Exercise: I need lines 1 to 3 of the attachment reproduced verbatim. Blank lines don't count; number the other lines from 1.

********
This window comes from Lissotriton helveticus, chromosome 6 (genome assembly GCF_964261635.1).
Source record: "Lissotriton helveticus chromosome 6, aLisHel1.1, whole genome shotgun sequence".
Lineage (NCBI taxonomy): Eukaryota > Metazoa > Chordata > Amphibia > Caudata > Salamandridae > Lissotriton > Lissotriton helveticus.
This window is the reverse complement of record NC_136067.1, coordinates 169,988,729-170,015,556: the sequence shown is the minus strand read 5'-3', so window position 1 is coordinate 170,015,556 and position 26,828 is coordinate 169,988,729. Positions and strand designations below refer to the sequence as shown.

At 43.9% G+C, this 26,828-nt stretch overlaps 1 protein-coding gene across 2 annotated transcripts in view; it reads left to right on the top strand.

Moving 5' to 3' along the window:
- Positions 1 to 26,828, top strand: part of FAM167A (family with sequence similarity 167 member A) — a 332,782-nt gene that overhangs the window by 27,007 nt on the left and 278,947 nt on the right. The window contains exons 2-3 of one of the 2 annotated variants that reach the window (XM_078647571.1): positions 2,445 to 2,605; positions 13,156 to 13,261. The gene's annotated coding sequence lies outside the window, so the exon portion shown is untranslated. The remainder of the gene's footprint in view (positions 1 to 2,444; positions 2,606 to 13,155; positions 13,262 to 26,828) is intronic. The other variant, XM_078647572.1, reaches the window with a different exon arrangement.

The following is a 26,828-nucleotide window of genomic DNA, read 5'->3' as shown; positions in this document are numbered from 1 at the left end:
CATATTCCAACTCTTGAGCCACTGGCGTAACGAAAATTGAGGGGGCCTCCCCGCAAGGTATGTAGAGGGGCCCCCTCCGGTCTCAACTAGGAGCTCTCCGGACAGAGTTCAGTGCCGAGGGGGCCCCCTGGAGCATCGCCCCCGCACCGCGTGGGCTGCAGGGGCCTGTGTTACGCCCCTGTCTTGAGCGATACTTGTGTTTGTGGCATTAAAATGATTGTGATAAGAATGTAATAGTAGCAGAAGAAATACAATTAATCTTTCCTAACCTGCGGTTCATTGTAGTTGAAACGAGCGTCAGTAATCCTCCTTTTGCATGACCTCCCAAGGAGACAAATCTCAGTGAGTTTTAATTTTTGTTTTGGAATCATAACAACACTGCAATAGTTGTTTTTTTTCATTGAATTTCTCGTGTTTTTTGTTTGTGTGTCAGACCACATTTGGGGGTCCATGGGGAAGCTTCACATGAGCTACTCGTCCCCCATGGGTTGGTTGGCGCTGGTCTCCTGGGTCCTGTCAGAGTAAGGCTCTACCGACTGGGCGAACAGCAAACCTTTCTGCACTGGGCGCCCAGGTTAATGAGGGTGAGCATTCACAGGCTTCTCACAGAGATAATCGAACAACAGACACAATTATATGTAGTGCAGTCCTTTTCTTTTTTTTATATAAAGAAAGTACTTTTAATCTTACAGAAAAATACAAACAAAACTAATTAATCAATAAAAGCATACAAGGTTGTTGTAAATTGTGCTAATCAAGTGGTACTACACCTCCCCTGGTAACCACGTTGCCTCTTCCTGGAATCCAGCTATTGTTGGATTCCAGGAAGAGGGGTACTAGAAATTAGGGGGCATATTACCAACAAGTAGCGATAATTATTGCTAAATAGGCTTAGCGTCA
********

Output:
This window comes from Lissotriton helveticus, chromosome 6 (genome assembly GCF_964261635.1).
Source record: "Lissotriton helveticus chromosome 6, aLisHel1.1, whole genome shotgun sequence".
Lineage (NCBI taxonomy): Eukaryota > Metazoa > Chordata > Amphibia > Caudata > Salamandridae > Lissotriton > Lissotriton helveticus.